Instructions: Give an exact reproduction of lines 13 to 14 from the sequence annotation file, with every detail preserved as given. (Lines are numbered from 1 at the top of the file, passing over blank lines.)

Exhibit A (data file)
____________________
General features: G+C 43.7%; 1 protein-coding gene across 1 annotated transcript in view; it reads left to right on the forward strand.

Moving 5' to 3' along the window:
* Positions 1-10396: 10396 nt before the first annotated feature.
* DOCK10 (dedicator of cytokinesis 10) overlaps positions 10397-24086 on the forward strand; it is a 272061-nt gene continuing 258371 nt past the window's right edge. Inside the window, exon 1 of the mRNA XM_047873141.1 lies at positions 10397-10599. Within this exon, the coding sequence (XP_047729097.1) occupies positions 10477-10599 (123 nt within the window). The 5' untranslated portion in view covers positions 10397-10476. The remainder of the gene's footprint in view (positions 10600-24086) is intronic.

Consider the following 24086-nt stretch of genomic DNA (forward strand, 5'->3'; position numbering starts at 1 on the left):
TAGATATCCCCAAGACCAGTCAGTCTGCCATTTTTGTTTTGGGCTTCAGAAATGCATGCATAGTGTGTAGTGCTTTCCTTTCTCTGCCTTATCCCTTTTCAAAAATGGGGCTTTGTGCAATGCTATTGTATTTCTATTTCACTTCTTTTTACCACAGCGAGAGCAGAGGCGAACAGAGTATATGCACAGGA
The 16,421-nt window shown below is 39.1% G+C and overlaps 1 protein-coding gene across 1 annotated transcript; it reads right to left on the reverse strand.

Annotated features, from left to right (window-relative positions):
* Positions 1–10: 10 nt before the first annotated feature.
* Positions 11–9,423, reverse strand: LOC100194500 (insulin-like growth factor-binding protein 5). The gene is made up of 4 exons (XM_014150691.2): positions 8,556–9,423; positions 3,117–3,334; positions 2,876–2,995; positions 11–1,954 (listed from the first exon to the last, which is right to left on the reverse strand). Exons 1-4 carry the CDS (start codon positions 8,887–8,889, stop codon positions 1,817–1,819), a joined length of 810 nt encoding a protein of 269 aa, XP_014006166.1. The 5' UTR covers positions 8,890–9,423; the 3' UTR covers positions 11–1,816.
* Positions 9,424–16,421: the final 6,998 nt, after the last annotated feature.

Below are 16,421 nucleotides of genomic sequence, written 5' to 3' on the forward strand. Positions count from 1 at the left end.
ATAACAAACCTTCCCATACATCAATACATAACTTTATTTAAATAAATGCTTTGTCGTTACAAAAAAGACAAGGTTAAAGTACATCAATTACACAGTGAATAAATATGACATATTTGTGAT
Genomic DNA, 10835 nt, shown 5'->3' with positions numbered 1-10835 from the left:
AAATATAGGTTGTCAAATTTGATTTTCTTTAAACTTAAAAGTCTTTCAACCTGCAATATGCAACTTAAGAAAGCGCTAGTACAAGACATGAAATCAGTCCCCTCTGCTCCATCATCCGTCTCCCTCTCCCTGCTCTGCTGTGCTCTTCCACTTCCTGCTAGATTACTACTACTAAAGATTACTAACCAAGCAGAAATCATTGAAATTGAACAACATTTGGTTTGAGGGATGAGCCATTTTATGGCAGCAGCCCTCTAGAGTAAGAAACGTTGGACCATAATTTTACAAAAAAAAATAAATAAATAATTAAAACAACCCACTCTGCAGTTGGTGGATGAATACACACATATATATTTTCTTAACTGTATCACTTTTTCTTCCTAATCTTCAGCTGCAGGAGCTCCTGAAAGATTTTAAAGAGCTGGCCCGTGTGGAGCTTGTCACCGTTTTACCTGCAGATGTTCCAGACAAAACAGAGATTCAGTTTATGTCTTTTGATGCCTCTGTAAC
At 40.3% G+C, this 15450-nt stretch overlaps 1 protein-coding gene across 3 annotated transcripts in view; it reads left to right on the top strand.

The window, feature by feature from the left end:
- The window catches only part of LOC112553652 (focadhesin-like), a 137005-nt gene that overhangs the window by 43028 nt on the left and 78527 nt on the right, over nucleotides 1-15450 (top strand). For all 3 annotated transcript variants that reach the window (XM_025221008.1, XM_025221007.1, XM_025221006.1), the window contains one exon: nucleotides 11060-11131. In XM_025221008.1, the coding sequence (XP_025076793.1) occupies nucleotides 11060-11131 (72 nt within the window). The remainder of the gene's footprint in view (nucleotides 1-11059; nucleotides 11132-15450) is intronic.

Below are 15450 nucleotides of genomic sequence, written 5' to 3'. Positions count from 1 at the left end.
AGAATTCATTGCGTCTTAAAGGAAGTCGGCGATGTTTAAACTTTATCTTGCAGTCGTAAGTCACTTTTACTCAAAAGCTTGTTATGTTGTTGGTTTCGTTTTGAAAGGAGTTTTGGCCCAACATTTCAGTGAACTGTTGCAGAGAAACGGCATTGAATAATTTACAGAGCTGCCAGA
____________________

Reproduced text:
ATAACAAACCTTCCCATACATCAATACATAACTTTATTTAAATAAATGCTTTGTCGTTACAAAAAAGACAAGGTTAAAGTACATCAATTACACAGTGAATAAATATGACATATTTGTGAT
Genomic DNA, 10835 nt, shown 5'->3' with positions numbered 1-10835 from the left: